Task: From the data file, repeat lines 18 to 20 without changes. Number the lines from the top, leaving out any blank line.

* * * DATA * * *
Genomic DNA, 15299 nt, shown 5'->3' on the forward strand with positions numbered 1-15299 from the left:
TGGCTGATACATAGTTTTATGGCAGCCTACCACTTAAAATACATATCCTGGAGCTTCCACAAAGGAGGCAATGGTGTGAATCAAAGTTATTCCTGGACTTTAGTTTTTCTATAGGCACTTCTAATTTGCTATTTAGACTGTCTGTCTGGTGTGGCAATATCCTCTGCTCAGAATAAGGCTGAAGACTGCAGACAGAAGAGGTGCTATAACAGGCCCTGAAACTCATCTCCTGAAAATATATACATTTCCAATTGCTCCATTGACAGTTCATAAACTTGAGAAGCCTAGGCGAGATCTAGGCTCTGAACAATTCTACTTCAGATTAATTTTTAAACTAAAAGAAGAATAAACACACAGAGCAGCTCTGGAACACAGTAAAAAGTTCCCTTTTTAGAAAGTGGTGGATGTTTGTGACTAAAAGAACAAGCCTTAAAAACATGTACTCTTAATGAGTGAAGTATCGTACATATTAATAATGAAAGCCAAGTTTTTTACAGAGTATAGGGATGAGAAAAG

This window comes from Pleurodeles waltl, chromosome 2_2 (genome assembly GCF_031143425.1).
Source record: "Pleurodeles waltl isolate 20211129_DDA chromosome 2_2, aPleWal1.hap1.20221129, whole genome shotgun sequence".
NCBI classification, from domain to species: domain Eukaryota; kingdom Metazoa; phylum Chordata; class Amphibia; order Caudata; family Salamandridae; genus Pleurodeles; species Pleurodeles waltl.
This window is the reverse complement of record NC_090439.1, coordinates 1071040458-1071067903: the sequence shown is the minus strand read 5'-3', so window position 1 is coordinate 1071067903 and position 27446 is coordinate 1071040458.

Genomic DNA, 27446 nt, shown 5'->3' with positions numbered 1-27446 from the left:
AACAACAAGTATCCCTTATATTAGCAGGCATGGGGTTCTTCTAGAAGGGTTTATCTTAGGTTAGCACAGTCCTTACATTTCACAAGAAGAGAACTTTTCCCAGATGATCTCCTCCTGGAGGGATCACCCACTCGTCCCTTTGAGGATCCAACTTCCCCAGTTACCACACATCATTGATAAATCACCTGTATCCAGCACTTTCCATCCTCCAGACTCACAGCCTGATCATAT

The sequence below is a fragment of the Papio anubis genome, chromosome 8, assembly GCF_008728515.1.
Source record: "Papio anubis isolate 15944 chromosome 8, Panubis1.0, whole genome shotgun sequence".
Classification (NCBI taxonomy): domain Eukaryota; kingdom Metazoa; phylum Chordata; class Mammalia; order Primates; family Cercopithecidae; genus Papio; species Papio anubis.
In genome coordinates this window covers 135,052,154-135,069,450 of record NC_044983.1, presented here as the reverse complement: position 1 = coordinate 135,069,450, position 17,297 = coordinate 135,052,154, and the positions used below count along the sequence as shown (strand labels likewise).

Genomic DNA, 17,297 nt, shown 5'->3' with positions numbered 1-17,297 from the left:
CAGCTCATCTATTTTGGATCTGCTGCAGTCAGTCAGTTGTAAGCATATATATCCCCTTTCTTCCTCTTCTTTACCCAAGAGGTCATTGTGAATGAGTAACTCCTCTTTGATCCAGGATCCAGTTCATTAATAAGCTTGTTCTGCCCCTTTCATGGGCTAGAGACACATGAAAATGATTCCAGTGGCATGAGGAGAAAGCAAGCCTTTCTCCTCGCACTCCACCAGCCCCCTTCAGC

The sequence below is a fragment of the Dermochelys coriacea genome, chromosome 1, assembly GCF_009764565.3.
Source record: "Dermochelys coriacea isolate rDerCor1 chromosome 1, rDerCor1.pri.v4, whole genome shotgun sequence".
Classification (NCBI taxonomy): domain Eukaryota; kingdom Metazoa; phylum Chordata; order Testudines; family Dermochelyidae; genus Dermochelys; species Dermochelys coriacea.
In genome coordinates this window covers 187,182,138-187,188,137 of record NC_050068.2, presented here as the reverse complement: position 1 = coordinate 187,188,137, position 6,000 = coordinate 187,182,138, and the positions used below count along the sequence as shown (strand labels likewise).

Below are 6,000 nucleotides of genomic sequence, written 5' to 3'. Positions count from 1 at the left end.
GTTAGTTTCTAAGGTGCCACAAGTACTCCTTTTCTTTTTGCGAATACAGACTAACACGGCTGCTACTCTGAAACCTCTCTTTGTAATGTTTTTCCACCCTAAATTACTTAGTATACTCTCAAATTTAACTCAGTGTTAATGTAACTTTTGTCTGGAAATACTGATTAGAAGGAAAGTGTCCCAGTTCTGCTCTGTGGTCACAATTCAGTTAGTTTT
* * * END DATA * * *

In genome coordinates this window covers 187,182,138-187,188,137 of record NC_050068.2, presented here as the reverse complement: position 1 = coordinate 187,188,137, position 6,000 = coordinate 187,182,138, and the positions used below count along the sequence as shown (strand labels likewise).

Below are 6,000 nucleotides of genomic sequence, written 5' to 3'. Positions count from 1 at the left end.
GTTAGTTTCTAAGGTGCCACAAGTACTCCTTTTCTTTTTGCGAATACAGACTAACACGGCTGCTACTCTGAAACCTCTCTTTGTAATGTTTTTCCACCCTAAATTACTTAGTATACTCTCAAATTTAACTCAGTGTTAATGTAACTTTTGTCTGGAAATACTGATTAGAAGGAAAGTGTCCCAGTTCTGCTCTGTGGTCACAATTCAGTTAGTTTT